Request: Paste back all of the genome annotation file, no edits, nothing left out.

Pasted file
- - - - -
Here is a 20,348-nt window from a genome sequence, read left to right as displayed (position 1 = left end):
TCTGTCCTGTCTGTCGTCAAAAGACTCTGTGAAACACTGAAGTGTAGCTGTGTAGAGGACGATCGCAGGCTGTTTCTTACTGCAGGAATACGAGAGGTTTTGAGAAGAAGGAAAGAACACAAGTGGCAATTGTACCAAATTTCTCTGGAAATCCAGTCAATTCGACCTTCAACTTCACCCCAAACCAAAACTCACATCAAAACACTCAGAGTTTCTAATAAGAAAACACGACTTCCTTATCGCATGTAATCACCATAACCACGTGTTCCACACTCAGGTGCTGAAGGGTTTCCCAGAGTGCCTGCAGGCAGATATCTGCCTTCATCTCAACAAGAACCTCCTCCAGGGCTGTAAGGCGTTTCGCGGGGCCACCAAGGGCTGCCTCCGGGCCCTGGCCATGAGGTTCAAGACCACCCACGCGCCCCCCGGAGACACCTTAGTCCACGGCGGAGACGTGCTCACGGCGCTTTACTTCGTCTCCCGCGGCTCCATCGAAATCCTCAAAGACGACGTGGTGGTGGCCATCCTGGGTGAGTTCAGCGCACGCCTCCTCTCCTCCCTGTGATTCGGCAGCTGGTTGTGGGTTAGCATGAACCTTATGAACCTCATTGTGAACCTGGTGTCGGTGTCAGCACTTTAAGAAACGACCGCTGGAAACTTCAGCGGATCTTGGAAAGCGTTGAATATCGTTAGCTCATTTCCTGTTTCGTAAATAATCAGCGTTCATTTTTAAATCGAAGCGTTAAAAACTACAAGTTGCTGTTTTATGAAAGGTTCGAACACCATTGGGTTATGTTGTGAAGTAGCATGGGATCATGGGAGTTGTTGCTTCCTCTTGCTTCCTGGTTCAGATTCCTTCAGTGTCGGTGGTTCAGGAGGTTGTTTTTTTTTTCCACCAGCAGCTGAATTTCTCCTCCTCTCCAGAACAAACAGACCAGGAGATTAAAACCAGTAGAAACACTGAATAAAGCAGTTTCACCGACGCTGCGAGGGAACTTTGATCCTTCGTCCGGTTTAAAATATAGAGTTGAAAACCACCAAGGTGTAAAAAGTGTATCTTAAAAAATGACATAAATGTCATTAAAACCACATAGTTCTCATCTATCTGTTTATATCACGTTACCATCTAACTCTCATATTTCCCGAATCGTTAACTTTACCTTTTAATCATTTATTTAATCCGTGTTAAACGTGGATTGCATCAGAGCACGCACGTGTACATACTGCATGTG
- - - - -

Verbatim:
Here is a 20,348-nt window from a genome sequence, read left to right as displayed (position 1 = left end):
TCTGTCCTGTCTGTCGTCAAAAGACTCTGTGAAACACTGAAGTGTAGCTGTGTAGAGGACGATCGCAGGCTGTTTCTTACTGCAGGAATACGAGAGGTTTTGAGAAGAAGGAAAGAACACAAGTGGCAATTGTACCAAATTTCTCTGGAAATCCAGTCAATTCGACCTTCAACTTCACCCCAAACCAAAACTCACATCAAAACACTCAGAGTTTCTAATAAGAAAACACGACTTCCTTATCGCATGTAATCACCATAACCACGTGTTCCACACTCAGGTGCTGAAGGGTTTCCCAGAGTGCCTGCAGGCAGATATCTGCCTTCATCTCAACAAGAACCTCCTCCAGGGCTGTAAGGCGTTTCGCGGGGCCACCAAGGGCTGCCTCCGGGCCCTGGCCATGAGGTTCAAGACCACCCACGCGCCCCCCGGAGACACCTTAGTCCACGGCGGAGACGTGCTCACGGCGCTTTACTTCGTCTCCCGCGGCTCCATCGAAATCCTCAAAGACGACGTGGTGGTGGCCATCCTGGGTGAGTTCAGCGCACGCCTCCTCTCCTCCCTGTGATTCGGCAGCTGGTTGTGGGTTAGCATGAACCTTATGAACCTCATTGTGAACCTGGTGTCGGTGTCAGCACTTTAAGAAACGACCGCTGGAAACTTCAGCGGATCTTGGAAAGCGTTGAATATCGTTAGCTCATTTCCTGTTTCGTAAATAATCAGCGTTCATTTTTAAATCGAAGCGTTAAAAACTACAAGTTGCTGTTTTATGAAAGGTTCGAACACCATTGGGTTATGTTGTGAAGTAGCATGGGATCATGGGAGTTGTTGCTTCCTCTTGCTTCCTGGTTCAGATTCCTTCAGTGTCGGTGGTTCAGGAGGTTGTTTTTTTTTTCCACCAGCAGCTGAATTTCTCCTCCTCTCCAGAACAAACAGACCAGGAGATTAAAACCAGTAGAAACACTGAATAAAGCAGTTTCACCGACGCTGCGAGGGAACTTTGATCCTTCGTCCGGTTTAAAATATAGAGTTGAAAACCACCAAGGTGTAAAAAGTGTATCTTAAAAAATGACATAAATGTCATTAAAACCACATAGTTCTCATCTATCTGTTTATATCACGTTACCATCTAACTCTCATATTTCCCGAATCGTTAACTTTACCTTTTAATCATTTATTTAATCCGTGTTAAACGTGGATTGCATCAGAGCACGCACGTGTACATACTGCATGTG